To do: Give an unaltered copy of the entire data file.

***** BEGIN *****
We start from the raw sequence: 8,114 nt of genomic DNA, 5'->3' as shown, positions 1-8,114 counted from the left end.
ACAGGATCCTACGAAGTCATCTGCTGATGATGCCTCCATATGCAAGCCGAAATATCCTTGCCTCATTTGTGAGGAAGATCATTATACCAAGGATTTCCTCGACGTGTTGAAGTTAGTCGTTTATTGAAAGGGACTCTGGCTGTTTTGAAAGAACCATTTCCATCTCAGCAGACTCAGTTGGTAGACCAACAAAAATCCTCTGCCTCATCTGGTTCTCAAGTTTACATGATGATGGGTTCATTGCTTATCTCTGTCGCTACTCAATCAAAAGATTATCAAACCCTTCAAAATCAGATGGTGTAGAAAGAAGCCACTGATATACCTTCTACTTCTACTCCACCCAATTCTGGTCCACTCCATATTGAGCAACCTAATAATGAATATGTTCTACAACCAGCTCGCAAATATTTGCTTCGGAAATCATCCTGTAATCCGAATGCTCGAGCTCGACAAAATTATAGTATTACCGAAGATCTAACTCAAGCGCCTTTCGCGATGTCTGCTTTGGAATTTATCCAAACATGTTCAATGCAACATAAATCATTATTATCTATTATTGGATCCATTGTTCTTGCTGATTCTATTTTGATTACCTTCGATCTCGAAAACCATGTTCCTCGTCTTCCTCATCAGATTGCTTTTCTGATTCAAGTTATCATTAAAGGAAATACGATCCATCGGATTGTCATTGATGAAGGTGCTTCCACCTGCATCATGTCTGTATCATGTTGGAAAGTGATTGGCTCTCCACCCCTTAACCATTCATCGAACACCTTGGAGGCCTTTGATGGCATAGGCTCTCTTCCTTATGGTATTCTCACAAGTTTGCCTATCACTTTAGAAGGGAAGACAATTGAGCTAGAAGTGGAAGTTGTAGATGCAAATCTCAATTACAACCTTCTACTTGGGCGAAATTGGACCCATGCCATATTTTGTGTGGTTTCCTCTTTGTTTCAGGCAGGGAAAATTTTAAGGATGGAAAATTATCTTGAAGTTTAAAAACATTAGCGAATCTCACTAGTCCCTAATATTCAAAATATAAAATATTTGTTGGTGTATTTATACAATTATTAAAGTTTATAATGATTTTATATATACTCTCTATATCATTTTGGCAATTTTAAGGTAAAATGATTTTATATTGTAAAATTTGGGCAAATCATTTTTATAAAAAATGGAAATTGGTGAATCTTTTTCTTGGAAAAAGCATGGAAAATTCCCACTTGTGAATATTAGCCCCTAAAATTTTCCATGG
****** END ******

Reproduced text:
We start from the raw sequence: 8,114 nt of genomic DNA, 5'->3' as shown, positions 1-8,114 counted from the left end.
ACAGGATCCTACGAAGTCATCTGCTGATGATGCCTCCATATGCAAGCCGAAATATCCTTGCCTCATTTGTGAGGAAGATCATTATACCAAGGATTTCCTCGACGTGTTGAAGTTAGTCGTTTATTGAAAGGGACTCTGGCTGTTTTGAAAGAACCATTTCCATCTCAGCAGACTCAGTTGGTAGACCAACAAAAATCCTCTGCCTCATCTGGTTCTCAAGTTTACATGATGATGGGTTCATTGCTTATCTCTGTCGCTACTCAATCAAAAGATTATCAAACCCTTCAAAATCAGATGGTGTAGAAAGAAGCCACTGATATACCTTCTACTTCTACTCCACCCAATTCTGGTCCACTCCATATTGAGCAACCTAATAATGAATATGTTCTACAACCAGCTCGCAAATATTTGCTTCGGAAATCATCCTGTAATCCGAATGCTCGAGCTCGACAAAATTATAGTATTACCGAAGATCTAACTCAAGCGCCTTTCGCGATGTCTGCTTTGGAATTTATCCAAACATGTTCAATGCAACATAAATCATTATTATCTATTATTGGATCCATTGTTCTTGCTGATTCTATTTTGATTACCTTCGATCTCGAAAACCATGTTCCTCGTCTTCCTCATCAGATTGCTTTTCTGATTCAAGTTATCATTAAAGGAAATACGATCCATCGGATTGTCATTGATGAAGGTGCTTCCACCTGCATCATGTCTGTATCATGTTGGAAAGTGATTGGCTCTCCACCCCTTAACCATTCATCGAACACCTTGGAGGCCTTTGATGGCATAGGCTCTCTTCCTTATGGTATTCTCACAAGTTTGCCTATCACTTTAGAAGGGAAGACAATTGAGCTAGAAGTGGAAGTTGTAGATGCAAATCTCAATTACAACCTTCTACTTGGGCGAAATTGGACCCATGCCATATTTTGTGTGGTTTCCTCTTTGTTTCAGGCAGGGAAAATTTTAAGGATGGAAAATTATCTTGAAGTTTAAAAACATTAGCGAATCTCACTAGTCCCTAATATTCAAAATATAAAATATTTGTTGGTGTATTTATACAATTATTAAAGTTTATAATGATTTTATATATACTCTCTATATCATTTTGGCAATTTTAAGGTAAAATGATTTTATATTGTAAAATTTGGGCAAATCATTTTTATAAAAAATGGAAATTGGTGAATCTTTTTCTTGGAAAAAGCATGGAAAATTCCCACTTGTGAATATTAGCCCCTAAAATTTTCCATGG